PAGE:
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M. Bakri Musa

Seeing Malaysia My Way

My Photo
Location: Morgan Hill, California, United States

Malaysian-born Bakri Musa writes frequently on issues affecting his native land. His essays have appeared in the Far Eastern Economic Review, Asiaweek, International Herald Tribune, Education Quarterly, SIngapore's Straits Times, and The New Straits Times. His commentary has aired on National Public Radio's Marketplace. His regular column Seeing It My Way appears in Malaysiakini. Bakri is also a regular contributor to th eSun (Malaysia). He has previously written "The Malay Dilemma Revisited: Race Dynamics in Modern Malaysia" as well as "Malaysia in the Era of Globalization," "An Education System Worthy of Malaysia," "Seeing Malaysia My Way," and "With Love, From Malaysia." Bakri's day job (and frequently night time too!) is as a surgeon in private practice in Silicon Valley, California. He and his wife Karen live on a ranch in Morgan Hill. This website is updated twice a week on Sundays and Wednesdays at 5 PM California time.

Sunday, December 19, 2010

Malaysia in the Era of Globalization #45

Chapter Six: Malaysia: Assets and Liabilities

Our Plurality An Asset

Malaysians, especially the leaders, have always regarded their plural society as a liability. If only the nation were racially and culturally homogenous, these leaders would lament, many of our problems would be gone. Such wishful thinking! I argue the contrary. That is, Malaysia’s racial plurality, far from being a liability, is actually an asset. And a significant one at that!

Malaysian policies and strategies are constantly being looked at and analyzed in racial terms. Often the implicit assumption is that what is good for Malays must necessarily be bad for non-Malays, and the reverse, what is good for non-Malays is bad for Malays. This mentality is ingrained at all levels. As noted earlier, Malaysia’s racial plurality is another legacy of the British colonial rule.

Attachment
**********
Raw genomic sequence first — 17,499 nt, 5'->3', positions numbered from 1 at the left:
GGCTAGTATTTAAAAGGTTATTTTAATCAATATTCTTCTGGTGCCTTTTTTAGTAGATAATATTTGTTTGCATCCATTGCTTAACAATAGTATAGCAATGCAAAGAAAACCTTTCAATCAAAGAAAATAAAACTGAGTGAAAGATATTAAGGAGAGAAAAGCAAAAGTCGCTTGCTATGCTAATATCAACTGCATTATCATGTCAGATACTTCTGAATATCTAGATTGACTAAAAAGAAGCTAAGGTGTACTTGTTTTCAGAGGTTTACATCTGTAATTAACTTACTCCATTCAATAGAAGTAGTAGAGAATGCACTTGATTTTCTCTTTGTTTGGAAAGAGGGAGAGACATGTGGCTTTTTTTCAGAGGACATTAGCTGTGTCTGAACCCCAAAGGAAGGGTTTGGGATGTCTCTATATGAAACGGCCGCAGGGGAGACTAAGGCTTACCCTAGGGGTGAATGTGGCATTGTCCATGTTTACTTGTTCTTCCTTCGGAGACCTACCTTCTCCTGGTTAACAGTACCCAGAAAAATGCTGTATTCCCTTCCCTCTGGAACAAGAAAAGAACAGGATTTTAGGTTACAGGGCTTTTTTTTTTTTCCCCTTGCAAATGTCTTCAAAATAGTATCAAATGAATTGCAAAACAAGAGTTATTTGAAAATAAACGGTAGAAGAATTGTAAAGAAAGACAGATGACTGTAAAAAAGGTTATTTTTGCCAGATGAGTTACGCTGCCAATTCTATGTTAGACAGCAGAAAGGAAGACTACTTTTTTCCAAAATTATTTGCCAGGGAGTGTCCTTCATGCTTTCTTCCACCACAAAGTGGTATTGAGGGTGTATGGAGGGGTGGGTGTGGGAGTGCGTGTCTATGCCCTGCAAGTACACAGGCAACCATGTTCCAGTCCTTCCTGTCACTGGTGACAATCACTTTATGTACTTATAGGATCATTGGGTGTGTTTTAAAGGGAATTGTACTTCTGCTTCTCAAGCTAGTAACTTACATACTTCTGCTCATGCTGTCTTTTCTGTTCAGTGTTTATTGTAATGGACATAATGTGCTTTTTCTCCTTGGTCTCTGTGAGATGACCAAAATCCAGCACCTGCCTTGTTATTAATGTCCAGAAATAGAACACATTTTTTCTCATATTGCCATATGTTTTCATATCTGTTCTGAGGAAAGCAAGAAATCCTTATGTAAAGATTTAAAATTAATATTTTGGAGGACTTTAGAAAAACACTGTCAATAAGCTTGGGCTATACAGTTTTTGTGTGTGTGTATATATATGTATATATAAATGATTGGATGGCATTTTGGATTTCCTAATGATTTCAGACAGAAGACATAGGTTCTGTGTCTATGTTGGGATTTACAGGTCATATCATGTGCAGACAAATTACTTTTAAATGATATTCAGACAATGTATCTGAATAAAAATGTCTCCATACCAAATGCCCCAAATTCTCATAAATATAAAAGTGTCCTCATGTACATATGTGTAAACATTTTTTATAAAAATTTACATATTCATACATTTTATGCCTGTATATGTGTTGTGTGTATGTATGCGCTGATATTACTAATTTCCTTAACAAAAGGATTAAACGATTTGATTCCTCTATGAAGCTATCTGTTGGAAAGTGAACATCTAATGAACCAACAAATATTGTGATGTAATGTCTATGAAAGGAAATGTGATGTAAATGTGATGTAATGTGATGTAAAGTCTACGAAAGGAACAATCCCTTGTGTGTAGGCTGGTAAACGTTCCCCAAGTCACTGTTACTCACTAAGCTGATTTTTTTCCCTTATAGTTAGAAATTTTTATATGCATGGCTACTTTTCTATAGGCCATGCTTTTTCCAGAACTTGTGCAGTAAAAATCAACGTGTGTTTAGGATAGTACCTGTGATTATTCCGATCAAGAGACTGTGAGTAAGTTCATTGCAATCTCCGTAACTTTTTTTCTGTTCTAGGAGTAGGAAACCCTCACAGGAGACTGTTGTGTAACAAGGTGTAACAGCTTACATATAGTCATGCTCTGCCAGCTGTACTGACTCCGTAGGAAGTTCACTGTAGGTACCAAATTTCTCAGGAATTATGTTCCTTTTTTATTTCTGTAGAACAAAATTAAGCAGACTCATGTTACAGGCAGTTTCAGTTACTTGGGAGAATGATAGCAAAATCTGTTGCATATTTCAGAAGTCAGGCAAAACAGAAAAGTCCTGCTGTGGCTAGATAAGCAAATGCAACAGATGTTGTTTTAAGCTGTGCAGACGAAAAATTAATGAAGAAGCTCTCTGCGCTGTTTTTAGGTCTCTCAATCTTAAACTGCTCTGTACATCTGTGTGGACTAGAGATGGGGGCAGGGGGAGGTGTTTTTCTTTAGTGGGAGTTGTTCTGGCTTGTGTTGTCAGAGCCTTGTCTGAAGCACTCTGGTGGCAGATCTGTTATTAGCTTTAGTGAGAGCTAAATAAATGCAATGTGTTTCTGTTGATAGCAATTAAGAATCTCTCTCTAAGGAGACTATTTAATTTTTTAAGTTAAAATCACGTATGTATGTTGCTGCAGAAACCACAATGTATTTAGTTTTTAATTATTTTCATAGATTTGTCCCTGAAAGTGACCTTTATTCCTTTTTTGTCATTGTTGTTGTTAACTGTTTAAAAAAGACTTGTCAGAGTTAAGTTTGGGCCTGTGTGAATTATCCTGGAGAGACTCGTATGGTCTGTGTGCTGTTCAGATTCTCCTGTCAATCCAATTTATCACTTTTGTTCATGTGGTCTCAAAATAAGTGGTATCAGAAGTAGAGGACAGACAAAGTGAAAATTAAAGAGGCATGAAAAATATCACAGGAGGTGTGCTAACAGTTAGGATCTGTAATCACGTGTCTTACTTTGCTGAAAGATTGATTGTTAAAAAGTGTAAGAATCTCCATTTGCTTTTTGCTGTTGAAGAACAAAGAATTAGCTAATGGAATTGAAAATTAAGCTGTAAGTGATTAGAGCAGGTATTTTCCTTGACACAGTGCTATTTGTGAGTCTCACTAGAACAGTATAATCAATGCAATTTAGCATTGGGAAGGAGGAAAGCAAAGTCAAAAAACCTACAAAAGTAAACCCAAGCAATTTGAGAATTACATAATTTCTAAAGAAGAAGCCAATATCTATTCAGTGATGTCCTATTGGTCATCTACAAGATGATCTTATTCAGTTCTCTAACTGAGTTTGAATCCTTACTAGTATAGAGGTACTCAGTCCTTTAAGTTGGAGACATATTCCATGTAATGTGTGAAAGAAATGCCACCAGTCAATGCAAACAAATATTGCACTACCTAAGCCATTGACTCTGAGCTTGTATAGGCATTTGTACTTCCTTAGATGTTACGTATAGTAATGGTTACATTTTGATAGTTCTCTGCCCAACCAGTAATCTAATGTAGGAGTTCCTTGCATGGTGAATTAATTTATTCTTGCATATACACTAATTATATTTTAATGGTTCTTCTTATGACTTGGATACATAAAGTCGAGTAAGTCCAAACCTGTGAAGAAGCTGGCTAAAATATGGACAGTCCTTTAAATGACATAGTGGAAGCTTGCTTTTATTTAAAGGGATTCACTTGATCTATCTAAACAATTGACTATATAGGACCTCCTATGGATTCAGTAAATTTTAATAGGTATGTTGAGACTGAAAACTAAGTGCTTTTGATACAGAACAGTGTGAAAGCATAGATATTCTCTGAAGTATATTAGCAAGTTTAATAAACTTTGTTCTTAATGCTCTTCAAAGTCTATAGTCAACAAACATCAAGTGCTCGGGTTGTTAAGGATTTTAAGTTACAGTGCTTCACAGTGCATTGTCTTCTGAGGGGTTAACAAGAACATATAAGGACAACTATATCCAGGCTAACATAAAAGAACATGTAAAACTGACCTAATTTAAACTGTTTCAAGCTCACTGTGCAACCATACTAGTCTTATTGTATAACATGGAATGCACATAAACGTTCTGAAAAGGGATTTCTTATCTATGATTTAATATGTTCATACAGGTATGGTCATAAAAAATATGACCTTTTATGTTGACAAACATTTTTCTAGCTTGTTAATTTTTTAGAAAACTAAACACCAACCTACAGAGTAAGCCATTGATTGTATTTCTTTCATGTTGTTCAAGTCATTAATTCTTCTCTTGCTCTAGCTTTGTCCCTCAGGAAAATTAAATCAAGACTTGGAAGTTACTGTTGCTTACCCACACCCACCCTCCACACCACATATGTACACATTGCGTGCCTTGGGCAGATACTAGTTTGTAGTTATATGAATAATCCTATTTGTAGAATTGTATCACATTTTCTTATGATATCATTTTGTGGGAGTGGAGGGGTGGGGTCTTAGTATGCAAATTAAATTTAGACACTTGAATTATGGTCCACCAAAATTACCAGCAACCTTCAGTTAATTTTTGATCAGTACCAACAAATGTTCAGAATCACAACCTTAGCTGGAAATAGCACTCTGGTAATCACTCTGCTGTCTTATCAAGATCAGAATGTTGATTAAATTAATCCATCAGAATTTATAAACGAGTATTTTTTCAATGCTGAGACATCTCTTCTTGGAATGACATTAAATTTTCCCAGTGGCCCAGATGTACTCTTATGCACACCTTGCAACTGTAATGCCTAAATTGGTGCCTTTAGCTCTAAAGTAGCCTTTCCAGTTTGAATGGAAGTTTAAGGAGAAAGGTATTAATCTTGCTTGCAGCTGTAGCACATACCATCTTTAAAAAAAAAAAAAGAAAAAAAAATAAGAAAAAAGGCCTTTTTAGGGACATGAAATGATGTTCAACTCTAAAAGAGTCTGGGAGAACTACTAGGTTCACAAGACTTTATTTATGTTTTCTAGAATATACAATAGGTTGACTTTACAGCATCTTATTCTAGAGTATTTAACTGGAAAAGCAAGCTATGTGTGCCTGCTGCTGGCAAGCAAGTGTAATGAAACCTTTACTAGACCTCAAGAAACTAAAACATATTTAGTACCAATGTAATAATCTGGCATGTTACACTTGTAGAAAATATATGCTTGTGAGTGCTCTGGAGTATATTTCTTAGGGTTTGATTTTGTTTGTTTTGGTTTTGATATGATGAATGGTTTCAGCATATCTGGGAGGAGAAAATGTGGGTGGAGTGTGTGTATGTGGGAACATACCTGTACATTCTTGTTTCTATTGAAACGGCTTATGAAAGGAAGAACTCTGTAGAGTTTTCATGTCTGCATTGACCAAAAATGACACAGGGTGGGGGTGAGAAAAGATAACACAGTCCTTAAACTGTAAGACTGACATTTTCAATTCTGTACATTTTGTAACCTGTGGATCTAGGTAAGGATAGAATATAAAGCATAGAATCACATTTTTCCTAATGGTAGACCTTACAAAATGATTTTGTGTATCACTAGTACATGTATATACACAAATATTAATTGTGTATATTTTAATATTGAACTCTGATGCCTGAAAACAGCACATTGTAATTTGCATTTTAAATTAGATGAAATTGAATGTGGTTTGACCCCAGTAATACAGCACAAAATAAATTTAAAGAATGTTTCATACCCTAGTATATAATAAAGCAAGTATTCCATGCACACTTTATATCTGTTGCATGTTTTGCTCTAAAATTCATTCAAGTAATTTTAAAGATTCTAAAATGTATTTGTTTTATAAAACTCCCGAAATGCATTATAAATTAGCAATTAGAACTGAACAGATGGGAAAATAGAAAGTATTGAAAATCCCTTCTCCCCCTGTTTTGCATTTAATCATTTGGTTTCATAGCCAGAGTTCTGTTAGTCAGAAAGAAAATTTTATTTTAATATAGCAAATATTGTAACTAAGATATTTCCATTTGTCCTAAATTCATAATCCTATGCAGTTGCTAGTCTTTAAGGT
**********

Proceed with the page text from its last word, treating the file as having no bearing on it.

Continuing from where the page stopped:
The country’s multiracial society has indeed been a source of problems, both past and present. In part this Malaysian dilemma results from socioeconomic divisions paralleling racial lines. This is not a uniquely Malaysian problem. With the massive migrations and arbitrary drawings of political boundaries in the last century, many countries have ethnically and culturally diverse populations. Today’s headlines are filled with tragedies consequent to those diversities: the ethnic cleansing in the Balkans; the genocide of Rwanda; the continuing sectarian strife in Northern Ireland; and ethnic hostilities in Sri Lanka.

Malaysia too has had its share. Fortunately its race relations have improved considerably but occasionally there are flare-ups that rudely remind everyone that race can still be an incendiary issue. The most recent was the 2001 riot in Kampong Medan, a squalid suburb of Kuala Lumpur.

The frightening aspect of that outbreak of hostility was that it was triggered by a trivial neighborly dispute over a wedding that was held on the same day as a funeral. It just so happened that the principals were of different races. Perhaps that should not surprise anyone. However, it was disappointing to see the response of the authorities. For a long while they completely denied what was apparent to all: that the whole affair was racial. Belatedly the prime minister and his deputy admitted the obvious, but not until they had exhausted their credibility.

Handled creatively, Malaysia’s plural society could be turned into a considerable asset. Malaysians are exposed daily to all the great traditions of Asia. Walk down any street in any town and you will see a mosque, Chinese temple, Hindu shrine, and even a church. In any one city block one can savor Asia’s many culinary delights. Roadside stalls peddle Malay sate, Chinese noodles, and Indian curry. (And also lately, hot dog and hamburger stands!) There is also a remarkable degree of racial integration in all spheres of social and economic life. When seeking medical care, buying stocks, or hiring a taxi, one is likely to encounter Malaysians of different races.